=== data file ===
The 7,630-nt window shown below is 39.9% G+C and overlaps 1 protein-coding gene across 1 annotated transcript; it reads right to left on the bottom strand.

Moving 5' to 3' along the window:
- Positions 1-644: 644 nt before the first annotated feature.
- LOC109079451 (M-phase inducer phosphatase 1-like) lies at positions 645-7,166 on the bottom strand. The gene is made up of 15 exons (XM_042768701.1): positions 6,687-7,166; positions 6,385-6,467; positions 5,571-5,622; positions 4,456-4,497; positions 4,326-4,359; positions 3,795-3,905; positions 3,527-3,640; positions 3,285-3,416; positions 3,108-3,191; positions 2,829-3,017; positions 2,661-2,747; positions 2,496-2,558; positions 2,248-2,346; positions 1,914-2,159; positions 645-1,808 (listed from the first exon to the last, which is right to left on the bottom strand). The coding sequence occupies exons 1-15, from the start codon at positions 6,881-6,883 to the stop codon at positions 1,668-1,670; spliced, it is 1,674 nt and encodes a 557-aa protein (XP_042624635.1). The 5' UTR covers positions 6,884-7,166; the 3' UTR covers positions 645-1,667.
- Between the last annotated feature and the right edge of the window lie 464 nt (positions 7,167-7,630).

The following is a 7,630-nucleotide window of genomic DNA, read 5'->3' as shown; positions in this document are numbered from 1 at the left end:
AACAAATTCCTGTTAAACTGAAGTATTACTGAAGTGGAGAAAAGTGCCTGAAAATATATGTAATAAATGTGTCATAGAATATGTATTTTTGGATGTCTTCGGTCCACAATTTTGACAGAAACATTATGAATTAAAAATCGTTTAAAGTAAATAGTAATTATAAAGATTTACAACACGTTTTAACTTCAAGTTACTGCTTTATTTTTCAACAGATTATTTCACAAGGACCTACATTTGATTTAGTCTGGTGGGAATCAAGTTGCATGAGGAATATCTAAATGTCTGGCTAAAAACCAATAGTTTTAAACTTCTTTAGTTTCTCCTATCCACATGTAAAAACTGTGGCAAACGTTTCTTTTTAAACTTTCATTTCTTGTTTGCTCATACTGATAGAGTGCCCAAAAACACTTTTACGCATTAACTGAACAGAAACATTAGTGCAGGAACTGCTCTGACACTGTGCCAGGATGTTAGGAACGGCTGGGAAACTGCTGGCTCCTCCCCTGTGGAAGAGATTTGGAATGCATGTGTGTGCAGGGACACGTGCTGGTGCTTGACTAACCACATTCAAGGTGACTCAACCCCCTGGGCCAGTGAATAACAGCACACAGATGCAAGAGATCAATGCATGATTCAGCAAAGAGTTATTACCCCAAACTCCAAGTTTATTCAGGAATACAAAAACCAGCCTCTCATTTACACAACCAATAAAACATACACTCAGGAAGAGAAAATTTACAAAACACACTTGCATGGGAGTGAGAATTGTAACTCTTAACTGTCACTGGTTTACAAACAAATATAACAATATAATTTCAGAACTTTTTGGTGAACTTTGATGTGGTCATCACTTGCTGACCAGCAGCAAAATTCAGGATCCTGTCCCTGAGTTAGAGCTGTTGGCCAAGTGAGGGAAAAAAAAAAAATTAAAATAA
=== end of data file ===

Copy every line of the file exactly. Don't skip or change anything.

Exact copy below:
The 7,630-nt window shown below is 39.9% G+C and overlaps 1 protein-coding gene across 1 annotated transcript; it reads right to left on the bottom strand.

Moving 5' to 3' along the window:
- Positions 1-644: 644 nt before the first annotated feature.
- LOC109079451 (M-phase inducer phosphatase 1-like) lies at positions 645-7,166 on the bottom strand. The gene is made up of 15 exons (XM_042768701.1): positions 6,687-7,166; positions 6,385-6,467; positions 5,571-5,622; positions 4,456-4,497; positions 4,326-4,359; positions 3,795-3,905; positions 3,527-3,640; positions 3,285-3,416; positions 3,108-3,191; positions 2,829-3,017; positions 2,661-2,747; positions 2,496-2,558; positions 2,248-2,346; positions 1,914-2,159; positions 645-1,808 (listed from the first exon to the last, which is right to left on the bottom strand). The coding sequence occupies exons 1-15, from the start codon at positions 6,881-6,883 to the stop codon at positions 1,668-1,670; spliced, it is 1,674 nt and encodes a 557-aa protein (XP_042624635.1). The 5' UTR covers positions 6,884-7,166; the 3' UTR covers positions 645-1,667.
- Between the last annotated feature and the right edge of the window lie 464 nt (positions 7,167-7,630).

The following is a 7,630-nucleotide window of genomic DNA, read 5'->3' as shown; positions in this document are numbered from 1 at the left end:
AACAAATTCCTGTTAAACTGAAGTATTACTGAAGTGGAGAAAAGTGCCTGAAAATATATGTAATAAATGTGTCATAGAATATGTATTTTTGGATGTCTTCGGTCCACAATTTTGACAGAAACATTATGAATTAAAAATCGTTTAAAGTAAATAGTAATTATAAAGATTTACAACACGTTTTAACTTCAAGTTACTGCTTTATTTTTCAACAGATTATTTCACAAGGACCTACATTTGATTTAGTCTGGTGGGAATCAAGTTGCATGAGGAATATCTAAATGTCTGGCTAAAAACCAATAGTTTTAAACTTCTTTAGTTTCTCCTATCCACATGTAAAAACTGTGGCAAACGTTTCTTTTTAAACTTTCATTTCTTGTTTGCTCATACTGATAGAGTGCCCAAAAACACTTTTACGCATTAACTGAACAGAAACATTAGTGCAGGAACTGCTCTGACACTGTGCCAGGATGTTAGGAACGGCTGGGAAACTGCTGGCTCCTCCCCTGTGGAAGAGATTTGGAATGCATGTGTGTGCAGGGACACGTGCTGGTGCTTGACTAACCACATTCAAGGTGACTCAACCCCCTGGGCCAGTGAATAACAGCACACAGATGCAAGAGATCAATGCATGATTCAGCAAAGAGTTATTACCCCAAACTCCAAGTTTATTCAGGAATACAAAAACCAGCCTCTCATTTACACAACCAATAAAACATACACTCAGGAAGAGAAAATTTACAAAACACACTTGCATGGGAGTGAGAATTGTAACTCTTAACTGTCACTGGTTTACAAACAAATATAACAATATAATTTCAGAACTTTTTGGTGAACTTTGATGTGGTCATCACTTGCTGACCAGCAGCAAAATTCAGGATCCTGTCCCTGAGTTAGAGCTGTTGGCCAAGTGAGGGAAAAAAAAAAAATTAAAATAA